Handicap Accessible: Yes
Staff Size: 25?50
Parking: Parking garage
Most popular offering: African-American art, history, culture
Pro Tip: $6 validated parking is directly across the street at the PMI Parking Garage.
Good for Kids: Yes
Walk-ins Welcome: Yes
The Reginald F. Lewis Museum celebrates the achievements of African Americans, especially those from Maryland?which often means expanding on grade-school history lessons. For instance, Betsy Ross is typically credited with making the first American flag. However, one of the museum's rotating exhibits reveals that Grace Wisher, an African American indentured servant, also worked on the original star spangled banner. Dubbed "For Whom It Stands: The Flag and the American People," that exhibit was recognized as one of the country's best in the summer of 2014 by USA Today?in part because it featured a scrap of the real, first flag, covered in the bald eagle feathers that filled the air back then. That's just one of the myriad rotating exhibits that the museum has hosted, to complement permanent collections that highlight Maryland African Americans' endurance through two centuries of slavery, and their artistic and intellectual innovations.
What sets your business apart from your competition?
A Smithsonian affiliate, the museum is the east coast?s largest African-American museum. Besides rotating exhibitions, enjoy live musical performances from gospel jazz to steel drums. Films in our theater have enriched audiences on the history of soul food, civil rights, and more. For families, programs like art workshops and living history bring our mission to life. Lectures and our resource center enrich what you'll find in our permanent collection. We also nourish the body with the best soul food in Baltimore at our museum cafe. Visit our website for a full calendar of events.
What was the inspiration for starting this business?
To showcase the rich contributions of Maryland African Americans, from Harriet Tubman and Thurgood Marshall to the unsung heroes who helped make Maryland what it is today.
What?s your favorite part about your job?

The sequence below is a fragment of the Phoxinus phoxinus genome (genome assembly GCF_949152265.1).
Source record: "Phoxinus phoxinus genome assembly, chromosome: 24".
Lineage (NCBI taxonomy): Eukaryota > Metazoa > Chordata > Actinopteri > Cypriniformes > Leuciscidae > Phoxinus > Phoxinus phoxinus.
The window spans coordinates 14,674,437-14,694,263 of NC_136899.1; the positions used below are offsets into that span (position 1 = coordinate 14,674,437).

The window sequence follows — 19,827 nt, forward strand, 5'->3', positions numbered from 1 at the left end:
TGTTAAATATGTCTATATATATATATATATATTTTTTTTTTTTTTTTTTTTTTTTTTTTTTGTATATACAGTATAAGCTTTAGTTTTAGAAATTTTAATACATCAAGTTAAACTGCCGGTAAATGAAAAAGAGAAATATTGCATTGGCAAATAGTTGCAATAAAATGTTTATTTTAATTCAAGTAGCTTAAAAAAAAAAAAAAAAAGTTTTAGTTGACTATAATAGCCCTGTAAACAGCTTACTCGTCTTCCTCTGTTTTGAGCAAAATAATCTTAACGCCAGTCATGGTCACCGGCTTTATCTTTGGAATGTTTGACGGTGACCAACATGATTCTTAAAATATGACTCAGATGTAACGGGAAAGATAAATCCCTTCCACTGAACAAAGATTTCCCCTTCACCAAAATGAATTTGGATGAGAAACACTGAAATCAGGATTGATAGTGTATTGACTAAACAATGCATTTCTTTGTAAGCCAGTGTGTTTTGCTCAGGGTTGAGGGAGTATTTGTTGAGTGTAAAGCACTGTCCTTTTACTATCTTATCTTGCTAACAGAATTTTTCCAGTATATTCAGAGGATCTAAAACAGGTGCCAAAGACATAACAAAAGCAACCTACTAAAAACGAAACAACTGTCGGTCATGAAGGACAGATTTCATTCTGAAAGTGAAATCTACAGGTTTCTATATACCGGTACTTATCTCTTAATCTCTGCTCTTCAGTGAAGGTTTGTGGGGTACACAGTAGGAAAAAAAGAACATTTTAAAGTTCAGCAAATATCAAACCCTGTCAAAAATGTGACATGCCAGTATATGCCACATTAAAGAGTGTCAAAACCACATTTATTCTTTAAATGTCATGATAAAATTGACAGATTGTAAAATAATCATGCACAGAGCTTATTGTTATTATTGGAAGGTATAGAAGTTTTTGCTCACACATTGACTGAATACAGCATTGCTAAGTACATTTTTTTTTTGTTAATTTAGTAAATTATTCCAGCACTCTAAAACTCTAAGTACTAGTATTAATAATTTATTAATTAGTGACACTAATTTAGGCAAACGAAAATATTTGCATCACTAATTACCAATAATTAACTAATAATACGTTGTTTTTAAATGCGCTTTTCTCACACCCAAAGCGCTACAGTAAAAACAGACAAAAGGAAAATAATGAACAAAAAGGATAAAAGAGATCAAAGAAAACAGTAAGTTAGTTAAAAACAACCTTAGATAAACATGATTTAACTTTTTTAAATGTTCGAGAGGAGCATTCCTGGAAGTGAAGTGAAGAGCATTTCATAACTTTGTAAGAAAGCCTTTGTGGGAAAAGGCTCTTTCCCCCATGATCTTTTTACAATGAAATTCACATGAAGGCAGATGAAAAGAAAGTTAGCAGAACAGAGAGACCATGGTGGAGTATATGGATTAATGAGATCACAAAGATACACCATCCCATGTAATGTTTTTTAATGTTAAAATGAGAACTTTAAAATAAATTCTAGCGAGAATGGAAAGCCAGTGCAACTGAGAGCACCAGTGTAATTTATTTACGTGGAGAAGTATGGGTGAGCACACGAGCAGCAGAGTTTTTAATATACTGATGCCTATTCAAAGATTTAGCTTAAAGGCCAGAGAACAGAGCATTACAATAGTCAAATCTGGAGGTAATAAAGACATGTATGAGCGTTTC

Having people experience something new, different, and enriching to their lives.
A long fly ball from Oriole Park could hit the row house where, on February 6, 1895, Babe Ruth entered the world and sent chills down the spines of pitchers and outfielders across the country. After the legend earned more than 700 home runs and 2,200 RBIs, his career ended and his life faded, leaving his birthplace to fall into disrepair. In the late 1960s, a campaign restored both it and the adjoining structures to create the Babe Ruth Birthplace Museum. Babe’s widow, daughters, and sister collaborated with the museum founders to create exhibits commemorating the record breaker’s life and career, filling glass cases with balls and jerseys and restoring his bedroom to how it would have looked the year that the stork pitched the little Bambino through the window.
Originally, this museum also explored the history of the Baltimore Orioles—Ruth’s first professional team—and hosted the Baltimore Colts’ archives. Its quickly growing collection of artifacts, however, soon led to the need for a larger location. In 2005, the Babe Ruth Birthplace Museum retained those items relating to its titular legend while the rest found a new home in the Sports Legends Museum. This museum occupies the basement and first floor of the historic Camden Station, sprawling throughout 22,000 square feet with exhibits that delve into subjects such as the history of baseball in Maryland and collegiate ball.